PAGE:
The American Israel Public Affairs Committee (AIPAC) issued a statement criticizing the White House Office of Management and Budget’s “Statement of Administration Policy” which threatened to veto the Senates $576 billion defense spending bill, among other reasons because the statement of policy “opposes the addition of $455 million above the FY 2017 Budget request for Israeli missile defense procurement and cooperative development programs.”
Last month, the Senate Appropriations Committee recommended $600 million in funding for 2017, which represents an increase of $455 million over the president’s original request.
The statement of administration policy released Tuesday by the Office of Management and Budget reads: “The bill is inconsistent with the [Bipartisan Budget Act], and the administration strongly objects to the inclusion of problematic ideological provisions that are beyond the scope of funding legislation. … If the president were presented with H.R. 5293, the President’s senior advisors would recommend that he veto the bill.”
One of those “problematic ideological provisions” is the increased allocation for Israel’s missile defense research and development.
The White House used the same tactic against the House version of the National Defense Authorization Act, which the president also threatened to veto.
AIPAC said in a statement that it was “deeply disappointed” with the White House’s choosing to include the increase in defense spending on Israel’s missile programs in the components of the budget to which it objected. “On a bipartisan basis, Congress has increased funding above administration requests this year, as it has done for well over a decade,” AIPAC said. “These cooperative programs—including the Arrow, David’s Sling, and Iron Dome—are critical for Israel’s defense against a growing array of missile threats and make an important contribution to US missile defense programs. We applaud Congress for consistently supporting these key programs, and urge their full funding in both the FY 2017 National Defense Authorization and Appropriations Acts.”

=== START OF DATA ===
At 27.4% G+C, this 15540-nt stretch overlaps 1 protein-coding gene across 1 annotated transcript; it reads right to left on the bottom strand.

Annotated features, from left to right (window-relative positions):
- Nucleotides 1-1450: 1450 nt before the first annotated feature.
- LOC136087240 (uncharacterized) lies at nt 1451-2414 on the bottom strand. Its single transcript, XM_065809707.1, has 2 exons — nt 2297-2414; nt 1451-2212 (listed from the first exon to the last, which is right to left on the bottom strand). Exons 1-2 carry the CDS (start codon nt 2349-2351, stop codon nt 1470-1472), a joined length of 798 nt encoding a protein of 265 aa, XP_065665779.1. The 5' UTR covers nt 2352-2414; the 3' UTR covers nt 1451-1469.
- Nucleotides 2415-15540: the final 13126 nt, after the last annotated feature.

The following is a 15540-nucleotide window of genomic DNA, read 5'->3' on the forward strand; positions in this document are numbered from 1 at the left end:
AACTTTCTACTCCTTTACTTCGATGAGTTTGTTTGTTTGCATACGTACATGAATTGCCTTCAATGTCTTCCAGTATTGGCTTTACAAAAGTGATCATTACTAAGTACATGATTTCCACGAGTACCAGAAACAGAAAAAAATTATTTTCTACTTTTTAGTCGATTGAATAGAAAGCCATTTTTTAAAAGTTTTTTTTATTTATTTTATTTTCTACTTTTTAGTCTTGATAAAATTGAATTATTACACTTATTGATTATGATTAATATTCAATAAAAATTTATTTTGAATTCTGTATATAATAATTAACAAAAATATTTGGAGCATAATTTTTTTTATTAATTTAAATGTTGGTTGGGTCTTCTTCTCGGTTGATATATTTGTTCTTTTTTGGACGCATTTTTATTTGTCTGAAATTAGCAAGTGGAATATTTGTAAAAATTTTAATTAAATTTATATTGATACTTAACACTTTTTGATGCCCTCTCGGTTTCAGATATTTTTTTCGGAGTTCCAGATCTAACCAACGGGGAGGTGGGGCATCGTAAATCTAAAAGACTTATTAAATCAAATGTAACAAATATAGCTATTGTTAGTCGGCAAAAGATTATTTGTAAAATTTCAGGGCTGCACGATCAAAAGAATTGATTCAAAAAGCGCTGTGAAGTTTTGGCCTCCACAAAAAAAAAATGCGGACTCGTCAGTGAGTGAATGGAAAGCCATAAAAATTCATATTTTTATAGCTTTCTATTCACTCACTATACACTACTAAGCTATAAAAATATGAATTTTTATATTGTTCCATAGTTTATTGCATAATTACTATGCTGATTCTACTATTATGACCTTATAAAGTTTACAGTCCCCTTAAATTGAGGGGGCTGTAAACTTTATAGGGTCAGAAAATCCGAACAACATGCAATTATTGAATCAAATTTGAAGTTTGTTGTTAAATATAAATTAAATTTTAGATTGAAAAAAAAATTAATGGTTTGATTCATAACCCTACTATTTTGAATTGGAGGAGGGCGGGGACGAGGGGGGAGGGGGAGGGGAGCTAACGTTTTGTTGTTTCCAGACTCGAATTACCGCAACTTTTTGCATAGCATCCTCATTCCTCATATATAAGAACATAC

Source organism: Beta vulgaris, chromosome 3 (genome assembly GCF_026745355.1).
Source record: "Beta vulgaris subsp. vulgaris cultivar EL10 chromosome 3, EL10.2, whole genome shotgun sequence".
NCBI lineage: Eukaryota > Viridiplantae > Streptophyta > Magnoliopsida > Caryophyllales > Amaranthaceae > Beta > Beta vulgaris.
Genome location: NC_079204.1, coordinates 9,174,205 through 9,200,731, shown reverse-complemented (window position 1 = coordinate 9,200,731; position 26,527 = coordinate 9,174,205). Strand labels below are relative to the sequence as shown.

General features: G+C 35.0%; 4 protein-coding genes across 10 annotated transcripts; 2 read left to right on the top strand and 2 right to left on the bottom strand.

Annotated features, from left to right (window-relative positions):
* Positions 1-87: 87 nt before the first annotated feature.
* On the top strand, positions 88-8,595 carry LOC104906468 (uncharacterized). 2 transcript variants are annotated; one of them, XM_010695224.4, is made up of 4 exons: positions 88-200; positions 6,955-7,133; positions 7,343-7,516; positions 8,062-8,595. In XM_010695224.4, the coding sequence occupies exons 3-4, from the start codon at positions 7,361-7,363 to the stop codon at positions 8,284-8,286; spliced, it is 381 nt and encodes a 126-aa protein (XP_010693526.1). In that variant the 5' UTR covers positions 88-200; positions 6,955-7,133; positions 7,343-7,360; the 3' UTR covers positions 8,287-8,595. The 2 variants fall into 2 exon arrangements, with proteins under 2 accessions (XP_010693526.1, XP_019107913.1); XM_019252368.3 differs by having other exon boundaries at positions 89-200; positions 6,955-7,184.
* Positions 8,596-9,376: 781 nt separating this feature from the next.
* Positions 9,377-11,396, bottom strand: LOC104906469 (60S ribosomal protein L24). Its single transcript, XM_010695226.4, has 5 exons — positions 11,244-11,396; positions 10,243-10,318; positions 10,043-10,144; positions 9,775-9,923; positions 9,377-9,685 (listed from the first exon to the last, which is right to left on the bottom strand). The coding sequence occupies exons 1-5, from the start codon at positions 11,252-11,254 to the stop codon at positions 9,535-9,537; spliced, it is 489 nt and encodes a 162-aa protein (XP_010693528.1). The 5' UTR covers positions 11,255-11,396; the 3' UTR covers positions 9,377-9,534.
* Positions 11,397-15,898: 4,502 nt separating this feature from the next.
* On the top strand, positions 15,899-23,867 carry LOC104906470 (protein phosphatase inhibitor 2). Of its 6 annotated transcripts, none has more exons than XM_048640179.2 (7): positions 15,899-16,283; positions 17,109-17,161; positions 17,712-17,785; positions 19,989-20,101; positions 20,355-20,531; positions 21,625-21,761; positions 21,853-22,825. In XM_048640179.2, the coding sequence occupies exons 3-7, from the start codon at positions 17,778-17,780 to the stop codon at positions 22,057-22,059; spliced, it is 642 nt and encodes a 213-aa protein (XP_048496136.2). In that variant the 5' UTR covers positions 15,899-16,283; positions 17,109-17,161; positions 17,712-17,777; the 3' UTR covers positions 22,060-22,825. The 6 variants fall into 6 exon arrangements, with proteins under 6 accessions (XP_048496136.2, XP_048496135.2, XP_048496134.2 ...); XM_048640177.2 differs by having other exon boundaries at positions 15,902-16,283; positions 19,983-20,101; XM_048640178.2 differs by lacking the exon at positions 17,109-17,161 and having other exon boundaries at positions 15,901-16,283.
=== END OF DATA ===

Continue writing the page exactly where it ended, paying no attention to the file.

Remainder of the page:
Incidentally, on the same day the White House announced it would not increase the funding for Iron Dome, among other programs, DefenseNews reported that after five years of a stellar performance in which Iron Dome has been credited with more than 1,500 operational intercepts—a 90% success rate, and despite a reported widespread global interest, government and industry sources say Israel’s Iron Dome anti-rocket intercepting system, developed by state-owned Rafael Ltd., has not yet been sold to a single customer.
“Who else in the world is constantly threatened by rockets?” former head of Israel’s Missile Defense Organization Uzi Rubin asked DN, noting: “It’s essentially only us and perhaps sheikhdoms in the Persian Gulf, where for obvious reasons, we do not yet export.”
Rubin did not mention that in other, saner parts of the world, persistent rocket attacks from, say, Mexico, against, say, the US, would result in a one-time search and destroy response, rather than with a technological solution such as Iron Dome that contains those unceasing rocket attacks. You don’t have to be Donald Trump to figure that one out.